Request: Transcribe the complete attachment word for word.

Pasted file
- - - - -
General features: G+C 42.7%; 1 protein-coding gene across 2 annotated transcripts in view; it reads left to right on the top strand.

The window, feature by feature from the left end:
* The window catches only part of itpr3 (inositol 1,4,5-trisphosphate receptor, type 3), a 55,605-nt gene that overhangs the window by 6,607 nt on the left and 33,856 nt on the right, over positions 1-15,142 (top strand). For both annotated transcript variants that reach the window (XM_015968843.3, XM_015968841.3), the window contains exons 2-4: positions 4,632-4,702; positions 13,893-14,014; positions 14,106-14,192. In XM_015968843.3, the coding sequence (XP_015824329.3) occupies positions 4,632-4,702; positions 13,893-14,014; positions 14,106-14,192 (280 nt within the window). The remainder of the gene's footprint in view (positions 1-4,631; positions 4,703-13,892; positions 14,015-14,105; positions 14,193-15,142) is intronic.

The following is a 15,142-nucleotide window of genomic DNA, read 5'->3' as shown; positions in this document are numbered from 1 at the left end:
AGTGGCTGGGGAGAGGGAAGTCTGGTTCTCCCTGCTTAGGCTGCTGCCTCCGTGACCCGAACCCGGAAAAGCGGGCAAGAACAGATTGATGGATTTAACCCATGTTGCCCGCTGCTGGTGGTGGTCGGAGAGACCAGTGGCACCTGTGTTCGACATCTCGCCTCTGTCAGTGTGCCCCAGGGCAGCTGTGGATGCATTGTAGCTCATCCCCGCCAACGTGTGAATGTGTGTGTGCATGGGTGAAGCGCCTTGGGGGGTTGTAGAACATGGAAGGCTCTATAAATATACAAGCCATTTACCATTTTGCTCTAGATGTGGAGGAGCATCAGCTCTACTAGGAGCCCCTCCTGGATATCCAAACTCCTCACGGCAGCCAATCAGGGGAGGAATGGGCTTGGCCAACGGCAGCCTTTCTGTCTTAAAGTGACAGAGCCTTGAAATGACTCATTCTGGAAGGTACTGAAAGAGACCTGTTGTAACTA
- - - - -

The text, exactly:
General features: G+C 42.7%; 1 protein-coding gene across 2 annotated transcripts in view; it reads left to right on the top strand.

The window, feature by feature from the left end:
* The window catches only part of itpr3 (inositol 1,4,5-trisphosphate receptor, type 3), a 55,605-nt gene that overhangs the window by 6,607 nt on the left and 33,856 nt on the right, over positions 1-15,142 (top strand). For both annotated transcript variants that reach the window (XM_015968843.3, XM_015968841.3), the window contains exons 2-4: positions 4,632-4,702; positions 13,893-14,014; positions 14,106-14,192. In XM_015968843.3, the coding sequence (XP_015824329.3) occupies positions 4,632-4,702; positions 13,893-14,014; positions 14,106-14,192 (280 nt within the window). The remainder of the gene's footprint in view (positions 1-4,631; positions 4,703-13,892; positions 14,015-14,105; positions 14,193-15,142) is intronic.

The following is a 15,142-nucleotide window of genomic DNA, read 5'->3' as shown; positions in this document are numbered from 1 at the left end:
AGTGGCTGGGGAGAGGGAAGTCTGGTTCTCCCTGCTTAGGCTGCTGCCTCCGTGACCCGAACCCGGAAAAGCGGGCAAGAACAGATTGATGGATTTAACCCATGTTGCCCGCTGCTGGTGGTGGTCGGAGAGACCAGTGGCACCTGTGTTCGACATCTCGCCTCTGTCAGTGTGCCCCAGGGCAGCTGTGGATGCATTGTAGCTCATCCCCGCCAACGTGTGAATGTGTGTGTGCATGGGTGAAGCGCCTTGGGGGGTTGTAGAACATGGAAGGCTCTATAAATATACAAGCCATTTACCATTTTGCTCTAGATGTGGAGGAGCATCAGCTCTACTAGGAGCCCCTCCTGGATATCCAAACTCCTCACGGCAGCCAATCAGGGGAGGAATGGGCTTGGCCAACGGCAGCCTTTCTGTCTTAAAGTGACAGAGCCTTGAAATGACTCATTCTGGAAGGTACTGAAAGAGACCTGTTGTAACTA